Click noise

Hello to everybody,
I downloaded some helicopter sound effects from the Internet. Now I’m testing them to decide which one suits my game best. I created a sound effect instance to play the sounds. When the sound starts everything is ok, while the sound is playing everything is still ok, but when I stop the sound instance I hear an annoying “click” noise, just when the sound stops. Sometimes the click noise is louder than others, and not all the sound effects have the same issue. I tried to set the volume of the instance to zero instead of stopping it and the click doesn’t occur, but if I set the volume to zero and immediately after I stop the sound, the click is still there. Maybe I can try to set the volume to zero and after a few moments stop the instance, but I’m looking for a better solution. Has anyone else had the same issue?

Can you provide some of the code used to play the sound? There may be something off in there.


    SoundEffect soundEffect;
    SoundEffectInstance soundEffectInstance;

In the LoadContent method:

        soundEffect = Content.Load<SoundEffect>("r3");
        soundEffectInstance = soundEffect.CreateInstance();
        soundEffectInstance.IsLooped = true;

In the Update method:

        if (Keyboard.GetState().IsKeyDown(Keys.D1) && soundEffectInstance.State == SoundState.Stopped)
        if (Keyboard.GetState().IsKeyDown(Keys.D2) && soundEffectInstance.State == SoundState.Playing)

Exactly when the instance is stopped, the “click” (or I should say “tick”) noise occurs. I don’t think it’s a question of code but of how the wave that produces the sound is made, since not all the sound effects I downloaded from the internet have the same issue.
As I said, if I do:

            soundEffectInstance.Volume = 0;

instead of:


the “click” doesn’t occur, but I don’t want to use such a solution.

Does the issue occur if IsLooped is false?

Yes, the issue occurs anyway.

Since nobody has a solution, I will adopt this trick: when I want to stop the sound effect, first I set the volume to 0, and only during the next game frame I actually stop the instance. This way no “click” or “tick” occurs.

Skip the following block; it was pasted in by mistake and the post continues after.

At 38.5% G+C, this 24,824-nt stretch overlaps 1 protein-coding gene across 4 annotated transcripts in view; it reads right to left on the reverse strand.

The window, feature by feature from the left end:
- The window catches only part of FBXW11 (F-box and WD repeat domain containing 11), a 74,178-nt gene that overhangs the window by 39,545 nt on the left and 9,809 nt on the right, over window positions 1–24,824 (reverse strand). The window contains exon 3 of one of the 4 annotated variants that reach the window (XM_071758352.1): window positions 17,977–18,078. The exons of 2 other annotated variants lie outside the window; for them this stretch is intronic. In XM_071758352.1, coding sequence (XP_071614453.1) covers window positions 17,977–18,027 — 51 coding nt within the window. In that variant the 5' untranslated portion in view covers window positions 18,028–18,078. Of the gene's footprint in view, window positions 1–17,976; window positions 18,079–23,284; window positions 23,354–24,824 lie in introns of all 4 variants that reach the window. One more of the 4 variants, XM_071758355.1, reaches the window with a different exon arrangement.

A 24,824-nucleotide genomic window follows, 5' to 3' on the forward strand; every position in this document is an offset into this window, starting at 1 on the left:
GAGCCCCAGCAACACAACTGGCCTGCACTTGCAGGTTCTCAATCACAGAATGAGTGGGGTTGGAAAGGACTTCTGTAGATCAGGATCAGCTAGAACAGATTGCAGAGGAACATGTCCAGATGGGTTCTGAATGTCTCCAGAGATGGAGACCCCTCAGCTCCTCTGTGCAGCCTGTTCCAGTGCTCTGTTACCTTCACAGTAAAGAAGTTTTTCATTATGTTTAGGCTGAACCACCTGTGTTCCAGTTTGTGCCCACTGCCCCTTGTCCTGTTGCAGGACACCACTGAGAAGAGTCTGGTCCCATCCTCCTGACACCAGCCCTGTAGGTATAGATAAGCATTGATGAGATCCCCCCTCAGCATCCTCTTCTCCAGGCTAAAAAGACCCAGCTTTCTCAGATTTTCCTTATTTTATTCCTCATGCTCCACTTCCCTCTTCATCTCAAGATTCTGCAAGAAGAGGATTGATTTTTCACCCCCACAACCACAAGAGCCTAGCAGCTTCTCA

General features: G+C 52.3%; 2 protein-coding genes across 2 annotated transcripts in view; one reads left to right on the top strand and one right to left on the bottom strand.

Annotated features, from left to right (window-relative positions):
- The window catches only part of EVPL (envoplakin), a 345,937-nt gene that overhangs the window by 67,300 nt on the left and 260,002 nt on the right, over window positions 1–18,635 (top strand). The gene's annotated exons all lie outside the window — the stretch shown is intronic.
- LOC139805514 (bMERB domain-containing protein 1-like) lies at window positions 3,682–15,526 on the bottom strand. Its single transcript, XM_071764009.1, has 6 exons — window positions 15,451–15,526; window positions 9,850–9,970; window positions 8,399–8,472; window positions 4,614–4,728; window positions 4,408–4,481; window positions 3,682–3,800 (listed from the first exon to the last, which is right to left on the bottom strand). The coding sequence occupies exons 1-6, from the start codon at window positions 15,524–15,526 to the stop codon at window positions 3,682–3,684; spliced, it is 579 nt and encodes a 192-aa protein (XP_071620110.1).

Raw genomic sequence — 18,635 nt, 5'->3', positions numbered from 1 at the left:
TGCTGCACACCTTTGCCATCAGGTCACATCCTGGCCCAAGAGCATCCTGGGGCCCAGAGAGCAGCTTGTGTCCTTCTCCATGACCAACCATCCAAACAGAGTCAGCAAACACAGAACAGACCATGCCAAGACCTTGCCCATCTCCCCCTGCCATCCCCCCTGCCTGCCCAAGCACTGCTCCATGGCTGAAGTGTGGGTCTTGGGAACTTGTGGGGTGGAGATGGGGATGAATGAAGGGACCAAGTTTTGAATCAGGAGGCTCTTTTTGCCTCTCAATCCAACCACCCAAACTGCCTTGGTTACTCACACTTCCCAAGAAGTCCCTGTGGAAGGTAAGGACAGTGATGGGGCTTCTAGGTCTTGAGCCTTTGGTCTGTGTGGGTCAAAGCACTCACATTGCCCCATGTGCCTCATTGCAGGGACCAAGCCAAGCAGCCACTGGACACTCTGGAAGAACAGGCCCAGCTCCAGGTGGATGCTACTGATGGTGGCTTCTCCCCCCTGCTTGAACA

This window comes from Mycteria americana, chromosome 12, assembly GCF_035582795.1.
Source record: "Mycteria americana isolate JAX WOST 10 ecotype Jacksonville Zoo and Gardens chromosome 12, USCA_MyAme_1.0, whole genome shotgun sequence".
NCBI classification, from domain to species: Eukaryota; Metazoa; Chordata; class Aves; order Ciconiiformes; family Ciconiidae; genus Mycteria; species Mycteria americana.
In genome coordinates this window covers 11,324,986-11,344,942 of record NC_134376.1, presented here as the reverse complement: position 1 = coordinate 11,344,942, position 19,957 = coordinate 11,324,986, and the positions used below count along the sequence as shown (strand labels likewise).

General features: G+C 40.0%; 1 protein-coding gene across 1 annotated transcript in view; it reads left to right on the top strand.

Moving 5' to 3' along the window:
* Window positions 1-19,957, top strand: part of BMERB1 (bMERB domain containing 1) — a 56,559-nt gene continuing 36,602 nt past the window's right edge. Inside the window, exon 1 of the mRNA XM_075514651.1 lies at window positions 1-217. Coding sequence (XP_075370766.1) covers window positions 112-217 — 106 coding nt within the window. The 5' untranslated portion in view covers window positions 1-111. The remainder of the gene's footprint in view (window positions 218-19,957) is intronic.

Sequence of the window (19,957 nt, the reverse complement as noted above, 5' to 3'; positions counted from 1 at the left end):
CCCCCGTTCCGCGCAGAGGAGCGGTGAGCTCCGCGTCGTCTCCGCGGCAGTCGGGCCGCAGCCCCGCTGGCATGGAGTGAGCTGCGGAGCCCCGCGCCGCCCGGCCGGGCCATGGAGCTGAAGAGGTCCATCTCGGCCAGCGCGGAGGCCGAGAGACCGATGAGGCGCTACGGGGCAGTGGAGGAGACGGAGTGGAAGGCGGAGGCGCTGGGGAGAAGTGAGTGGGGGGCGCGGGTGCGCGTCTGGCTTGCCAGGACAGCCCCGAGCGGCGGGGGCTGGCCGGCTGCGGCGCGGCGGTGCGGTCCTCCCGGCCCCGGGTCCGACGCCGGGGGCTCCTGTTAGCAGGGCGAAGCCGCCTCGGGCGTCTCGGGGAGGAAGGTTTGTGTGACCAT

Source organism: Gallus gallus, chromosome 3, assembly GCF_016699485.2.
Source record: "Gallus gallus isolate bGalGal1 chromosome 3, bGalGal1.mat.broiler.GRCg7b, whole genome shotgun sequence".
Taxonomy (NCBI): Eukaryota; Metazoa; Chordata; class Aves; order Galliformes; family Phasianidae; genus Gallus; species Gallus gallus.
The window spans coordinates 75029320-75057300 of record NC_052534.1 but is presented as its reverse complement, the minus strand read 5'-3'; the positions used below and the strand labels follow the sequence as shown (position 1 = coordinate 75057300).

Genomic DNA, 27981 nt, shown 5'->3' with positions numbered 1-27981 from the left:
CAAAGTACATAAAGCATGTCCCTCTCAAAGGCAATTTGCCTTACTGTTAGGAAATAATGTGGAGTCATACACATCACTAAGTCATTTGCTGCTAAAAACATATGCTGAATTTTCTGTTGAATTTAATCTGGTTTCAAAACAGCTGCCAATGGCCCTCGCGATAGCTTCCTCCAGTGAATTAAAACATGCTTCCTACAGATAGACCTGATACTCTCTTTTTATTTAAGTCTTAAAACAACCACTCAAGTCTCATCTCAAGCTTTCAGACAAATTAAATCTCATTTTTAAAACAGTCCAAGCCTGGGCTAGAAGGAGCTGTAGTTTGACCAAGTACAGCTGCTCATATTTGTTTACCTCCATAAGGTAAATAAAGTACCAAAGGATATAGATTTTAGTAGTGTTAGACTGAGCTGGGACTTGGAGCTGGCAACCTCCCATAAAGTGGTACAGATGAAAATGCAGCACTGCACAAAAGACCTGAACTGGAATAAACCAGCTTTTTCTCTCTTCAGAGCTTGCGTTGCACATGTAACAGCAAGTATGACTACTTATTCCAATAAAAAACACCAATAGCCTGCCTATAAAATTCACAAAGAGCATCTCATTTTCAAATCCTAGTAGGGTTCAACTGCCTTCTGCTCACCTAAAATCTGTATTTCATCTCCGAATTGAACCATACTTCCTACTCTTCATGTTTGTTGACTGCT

Thank you anyway.

Glad you found a solution! Which version of MonoGame are you using and which platform? There’s a possibility of a bug with stopping sound effects. For example, this issue shows there’s a difference in Stop between the Windows and DesktopGL platforms and this issue revealed some more platform inconsistencies (which have since been fixed). If you’re on an older version of MonoGame, consider upgrading and seeing if that helps.

The issues you indicate seem a bit different from mine. Anyway, I’m using Monogame 3.7.1 on a Windows Project.

If someone would like to do some tests, he can download one of the sounds in question from here
When you stop the instance, sometimes you can hear a “tick” noise, more or less loud, and sometimes it doesn’t occur.

I also tried:


But this doesn’t help, since it stops the sound only when the current loop has finished.
Mmmhh… it seems it doesn’t work, anyway.

If anyone should be interested, I did a test with a Cross Platform Desktop Project and the issue is the same.
I hope it will be fixed in the future.

I think this is an issue with the laws of physics :smile:

If you stop any sound immediately when it’s waveform is not at a zero-crossing (i.e. amplitude zero) you will get a click as you are basically creating a square wave. The click will be worse the higher the amplitude of the waveform at that point.

This phenomenon is usually particularly obvious on low-frequency content due to the lower frequency of zero crossings.